by Seanan McGuire
Length: 528 Pages
Release date: May 7, 2019
New York Times bestselling and Alex, Nebula, and Hugo-Award-winning author Seanan McGuire introduces readers to a world of amoral alchemy, shadowy organizations, and impossible cities in the standalone fantasy, Middlegame.
Meet Roger. Skilled with words, languages come easily to him. He instinctively understands how the world works through the power of story.
Meet Dodger, his twin. Numbers are her world, her obsession, her everything. All she understands, she does so through the power of math.
Roger and Dodger aren’t exactly human, though they don’t realise it. They aren’t exactly gods, either. Not entirely. Not yet.
Meet Reed, skilled in the alchemical arts like his progenitor before him. Reed created Dodger and her brother. He’s not their father. Not quite. But he has a plan: to raise the twins to the highest power, to ascend with them and claim their authority as his own.
Godhood is attainable. Pray it isn’t attained.
My thanks to NetGalley and Tor.com for sending me an ARC of this book in exchange for an honest review. All opinions are my own and are not influenced by the publisher.
Middlegame is a deliciously dark and fun adult fantasy novel. Imagine one day finding out there was more than a grain of truth in the fairy tales you grew up reading. Roger and Dodger grew up in a world where a series of books about the “Up-and-Under,” written by Asphodel Baker, were hiding alchemical truths under a thin layer of fantasy. These two almost-twins find out that there is a lot more to the world and to themselves than they ever imagined.
While the story itself is a lot of fun (full of psychic links, time travel, and danger), the absolute high point of this book for me was exploring the relationship between Roger and Dodger. They meet for the first time in their own heads, with a seven-year-old Roger trying to convince himself that the girl’s voice in his head is just a new imaginary friend he’s dreamed up. Except… she knows things he doesn’t, mainly how to do the math homework he’s been totally failing to comprehend.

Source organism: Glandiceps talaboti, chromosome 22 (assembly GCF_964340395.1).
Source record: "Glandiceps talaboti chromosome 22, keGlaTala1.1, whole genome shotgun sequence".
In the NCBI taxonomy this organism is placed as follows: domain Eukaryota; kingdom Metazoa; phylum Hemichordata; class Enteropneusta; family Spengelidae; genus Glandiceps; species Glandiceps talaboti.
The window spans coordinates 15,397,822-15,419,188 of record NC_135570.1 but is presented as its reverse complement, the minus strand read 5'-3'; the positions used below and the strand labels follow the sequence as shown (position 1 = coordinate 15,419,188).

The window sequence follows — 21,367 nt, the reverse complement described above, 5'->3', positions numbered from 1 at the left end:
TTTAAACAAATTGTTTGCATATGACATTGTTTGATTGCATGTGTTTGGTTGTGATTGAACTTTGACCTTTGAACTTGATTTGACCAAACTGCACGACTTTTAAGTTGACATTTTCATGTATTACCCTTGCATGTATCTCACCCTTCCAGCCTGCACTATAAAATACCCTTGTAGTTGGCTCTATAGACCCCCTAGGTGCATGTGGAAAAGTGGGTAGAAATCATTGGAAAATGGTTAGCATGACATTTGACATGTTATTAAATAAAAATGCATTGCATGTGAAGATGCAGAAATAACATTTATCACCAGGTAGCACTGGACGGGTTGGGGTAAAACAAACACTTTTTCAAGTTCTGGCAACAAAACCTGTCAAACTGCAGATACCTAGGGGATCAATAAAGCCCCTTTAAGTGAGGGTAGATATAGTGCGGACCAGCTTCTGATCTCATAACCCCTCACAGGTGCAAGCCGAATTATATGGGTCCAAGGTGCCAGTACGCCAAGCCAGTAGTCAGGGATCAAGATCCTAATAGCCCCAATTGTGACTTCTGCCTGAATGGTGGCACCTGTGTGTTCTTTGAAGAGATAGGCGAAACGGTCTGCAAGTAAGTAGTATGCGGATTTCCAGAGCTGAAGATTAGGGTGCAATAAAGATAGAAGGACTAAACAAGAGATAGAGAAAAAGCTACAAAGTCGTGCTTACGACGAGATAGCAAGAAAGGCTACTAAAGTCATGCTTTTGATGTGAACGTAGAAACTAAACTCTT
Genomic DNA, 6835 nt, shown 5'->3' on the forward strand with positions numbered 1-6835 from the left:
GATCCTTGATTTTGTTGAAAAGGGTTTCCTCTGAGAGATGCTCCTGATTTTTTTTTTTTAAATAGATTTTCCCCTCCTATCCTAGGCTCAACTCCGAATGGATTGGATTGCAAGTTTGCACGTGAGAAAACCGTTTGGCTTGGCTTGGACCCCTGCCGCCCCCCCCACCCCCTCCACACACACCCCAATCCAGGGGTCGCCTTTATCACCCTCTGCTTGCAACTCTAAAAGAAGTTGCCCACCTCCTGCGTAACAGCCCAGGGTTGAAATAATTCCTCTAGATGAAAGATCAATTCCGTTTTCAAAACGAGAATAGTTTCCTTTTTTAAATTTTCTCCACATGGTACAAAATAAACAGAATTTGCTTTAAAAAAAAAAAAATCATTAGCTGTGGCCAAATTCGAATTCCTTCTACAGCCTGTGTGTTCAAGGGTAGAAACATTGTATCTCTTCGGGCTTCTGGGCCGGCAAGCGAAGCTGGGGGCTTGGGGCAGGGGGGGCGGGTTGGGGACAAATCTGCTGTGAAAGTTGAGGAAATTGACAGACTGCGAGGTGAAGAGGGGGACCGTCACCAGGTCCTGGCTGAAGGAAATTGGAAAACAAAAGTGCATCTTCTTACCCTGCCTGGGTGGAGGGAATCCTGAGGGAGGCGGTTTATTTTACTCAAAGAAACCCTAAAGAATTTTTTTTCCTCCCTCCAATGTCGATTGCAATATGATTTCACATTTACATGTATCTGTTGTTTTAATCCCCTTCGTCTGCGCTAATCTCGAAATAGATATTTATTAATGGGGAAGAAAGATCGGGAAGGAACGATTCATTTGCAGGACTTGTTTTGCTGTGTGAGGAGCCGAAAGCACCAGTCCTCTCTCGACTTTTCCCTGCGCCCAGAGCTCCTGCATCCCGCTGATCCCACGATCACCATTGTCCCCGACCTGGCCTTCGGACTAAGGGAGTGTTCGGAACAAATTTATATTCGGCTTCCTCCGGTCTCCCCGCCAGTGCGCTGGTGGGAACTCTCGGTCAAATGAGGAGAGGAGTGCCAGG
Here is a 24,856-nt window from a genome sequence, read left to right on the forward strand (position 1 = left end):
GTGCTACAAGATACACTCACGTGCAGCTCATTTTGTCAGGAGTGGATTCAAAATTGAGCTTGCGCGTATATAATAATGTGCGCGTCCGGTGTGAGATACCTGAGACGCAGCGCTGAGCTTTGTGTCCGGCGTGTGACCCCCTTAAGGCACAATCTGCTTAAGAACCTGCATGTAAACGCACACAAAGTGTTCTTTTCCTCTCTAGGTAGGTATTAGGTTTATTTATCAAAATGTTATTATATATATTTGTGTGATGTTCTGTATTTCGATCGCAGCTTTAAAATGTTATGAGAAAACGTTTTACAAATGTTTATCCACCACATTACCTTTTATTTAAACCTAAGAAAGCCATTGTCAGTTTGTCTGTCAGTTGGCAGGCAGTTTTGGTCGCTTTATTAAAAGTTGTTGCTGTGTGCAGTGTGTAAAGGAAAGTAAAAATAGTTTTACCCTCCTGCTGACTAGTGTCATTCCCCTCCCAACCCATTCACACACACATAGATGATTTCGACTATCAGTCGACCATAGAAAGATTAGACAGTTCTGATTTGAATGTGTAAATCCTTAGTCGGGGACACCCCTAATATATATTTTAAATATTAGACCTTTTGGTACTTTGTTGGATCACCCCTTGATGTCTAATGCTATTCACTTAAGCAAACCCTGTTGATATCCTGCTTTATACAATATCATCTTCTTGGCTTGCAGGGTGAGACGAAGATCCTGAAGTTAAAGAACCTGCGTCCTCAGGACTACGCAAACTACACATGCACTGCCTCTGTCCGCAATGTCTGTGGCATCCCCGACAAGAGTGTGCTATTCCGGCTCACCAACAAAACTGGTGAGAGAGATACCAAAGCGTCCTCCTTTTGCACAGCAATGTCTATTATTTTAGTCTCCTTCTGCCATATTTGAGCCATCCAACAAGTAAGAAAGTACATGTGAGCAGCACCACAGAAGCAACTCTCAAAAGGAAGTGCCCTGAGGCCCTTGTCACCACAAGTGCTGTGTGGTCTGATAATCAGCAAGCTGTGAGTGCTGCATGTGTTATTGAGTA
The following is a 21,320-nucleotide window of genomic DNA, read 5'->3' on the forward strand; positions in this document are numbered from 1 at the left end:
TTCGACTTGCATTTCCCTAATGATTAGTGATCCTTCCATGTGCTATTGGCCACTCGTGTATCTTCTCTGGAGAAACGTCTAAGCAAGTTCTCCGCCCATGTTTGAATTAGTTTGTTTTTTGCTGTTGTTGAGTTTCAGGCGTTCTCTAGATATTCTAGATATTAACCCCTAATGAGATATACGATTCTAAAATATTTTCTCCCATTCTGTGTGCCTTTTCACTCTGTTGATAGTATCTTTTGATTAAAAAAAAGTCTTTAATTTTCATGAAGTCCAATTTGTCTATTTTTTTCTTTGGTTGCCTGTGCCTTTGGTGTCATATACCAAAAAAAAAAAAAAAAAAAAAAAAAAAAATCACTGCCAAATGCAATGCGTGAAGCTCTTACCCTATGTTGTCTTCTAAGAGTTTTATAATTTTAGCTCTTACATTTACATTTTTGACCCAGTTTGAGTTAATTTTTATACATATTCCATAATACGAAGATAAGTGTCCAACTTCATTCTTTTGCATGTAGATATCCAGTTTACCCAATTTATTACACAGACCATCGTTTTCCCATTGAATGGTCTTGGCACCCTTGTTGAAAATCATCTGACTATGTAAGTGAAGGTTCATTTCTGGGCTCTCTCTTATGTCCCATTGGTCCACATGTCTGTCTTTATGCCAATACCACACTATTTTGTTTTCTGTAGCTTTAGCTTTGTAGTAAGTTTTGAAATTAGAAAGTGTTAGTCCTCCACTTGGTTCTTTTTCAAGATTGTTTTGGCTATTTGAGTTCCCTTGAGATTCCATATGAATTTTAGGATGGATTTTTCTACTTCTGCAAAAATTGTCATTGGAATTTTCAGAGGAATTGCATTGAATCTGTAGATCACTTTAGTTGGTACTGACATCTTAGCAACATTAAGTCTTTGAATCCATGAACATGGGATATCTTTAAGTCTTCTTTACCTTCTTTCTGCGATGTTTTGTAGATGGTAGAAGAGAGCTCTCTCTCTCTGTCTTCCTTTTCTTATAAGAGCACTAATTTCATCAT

Roger and Dodger are polar opposites in a lot of ways; Roger lives for books and words, and Dodger lives for the straight-forward world of math. But they’re also two sides of the same coin, with their weird ability to see into each other’s minds and a strange sense of not truly belonging. They love one another fiercely and their bond really jumps off the page.
If I have any complaint about this book, it’s that the pacing can feel a bit off at times. At over 500 pages, it is a bit long, but for the most part is very engrossing. Given the sheer size of the book, it also seems odd that the rules of the universe don’t feel entirely pinned down, although perhaps this will vary from reader to reader, as I’m only passably familiar with a lot of the things McGuire employs in this book, like the Doctrine of Ethos, alchemy, and other vaguely magical concepts.
Middlegame is a highly ambitious novel and a perfect choice for those of us who like our books a bit on the weird side. Great for fans of books like The Seven 1/2 Deaths of Evelyn Hardcastle (Stuart Turton), The Rithmatist (Brandon Sanderson), and Dark Matter (Blake Crouch).
**content warning: suicide attempt, violence, mild gore**
Thank you for reading! This was my first Seanan McGuire book and I’ll definitely be checking out more of her work. Tell me about an author you’ve recently discovered in the comments!